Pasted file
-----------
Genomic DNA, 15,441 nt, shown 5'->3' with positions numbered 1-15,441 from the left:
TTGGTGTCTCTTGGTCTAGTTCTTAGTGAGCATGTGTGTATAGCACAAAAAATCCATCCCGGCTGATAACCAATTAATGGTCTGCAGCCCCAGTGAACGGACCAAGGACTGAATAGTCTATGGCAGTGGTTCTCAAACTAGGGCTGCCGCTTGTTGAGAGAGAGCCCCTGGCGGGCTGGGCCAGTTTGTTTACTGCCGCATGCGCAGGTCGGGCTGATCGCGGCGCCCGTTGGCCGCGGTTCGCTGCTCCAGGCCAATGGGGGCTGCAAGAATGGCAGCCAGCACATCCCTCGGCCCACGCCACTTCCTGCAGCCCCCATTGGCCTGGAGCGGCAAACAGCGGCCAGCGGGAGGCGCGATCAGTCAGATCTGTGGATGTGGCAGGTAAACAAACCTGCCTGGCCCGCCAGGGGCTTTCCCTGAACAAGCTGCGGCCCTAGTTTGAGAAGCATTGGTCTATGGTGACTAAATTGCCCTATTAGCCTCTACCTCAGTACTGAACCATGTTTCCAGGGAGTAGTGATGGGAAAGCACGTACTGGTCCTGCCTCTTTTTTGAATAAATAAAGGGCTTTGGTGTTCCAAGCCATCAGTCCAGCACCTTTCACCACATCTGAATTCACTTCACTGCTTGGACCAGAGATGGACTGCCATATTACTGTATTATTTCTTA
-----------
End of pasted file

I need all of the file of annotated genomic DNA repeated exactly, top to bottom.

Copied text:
Genomic DNA, 15,441 nt, shown 5'->3' with positions numbered 1-15,441 from the left:
TTGGTGTCTCTTGGTCTAGTTCTTAGTGAGCATGTGTGTATAGCACAAAAAATCCATCCCGGCTGATAACCAATTAATGGTCTGCAGCCCCAGTGAACGGACCAAGGACTGAATAGTCTATGGCAGTGGTTCTCAAACTAGGGCTGCCGCTTGTTGAGAGAGAGCCCCTGGCGGGCTGGGCCAGTTTGTTTACTGCCGCATGCGCAGGTCGGGCTGATCGCGGCGCCCGTTGGCCGCGGTTCGCTGCTCCAGGCCAATGGGGGCTGCAAGAATGGCAGCCAGCACATCCCTCGGCCCACGCCACTTCCTGCAGCCCCCATTGGCCTGGAGCGGCAAACAGCGGCCAGCGGGAGGCGCGATCAGTCAGATCTGTGGATGTGGCAGGTAAACAAACCTGCCTGGCCCGCCAGGGGCTTTCCCTGAACAAGCTGCGGCCCTAGTTTGAGAAGCATTGGTCTATGGTGACTAAATTGCCCTATTAGCCTCTACCTCAGTACTGAACCATGTTTCCAGGGAGTAGTGATGGGAAAGCACGTACTGGTCCTGCCTCTTTTTTGAATAAATAAAGGGCTTTGGTGTTCCAAGCCATCAGTCCAGCACCTTTCACCACATCTGAATTCACTTCACTGCTTGGACCAGAGATGGACTGCCATATTACTGTATTATTTCTTA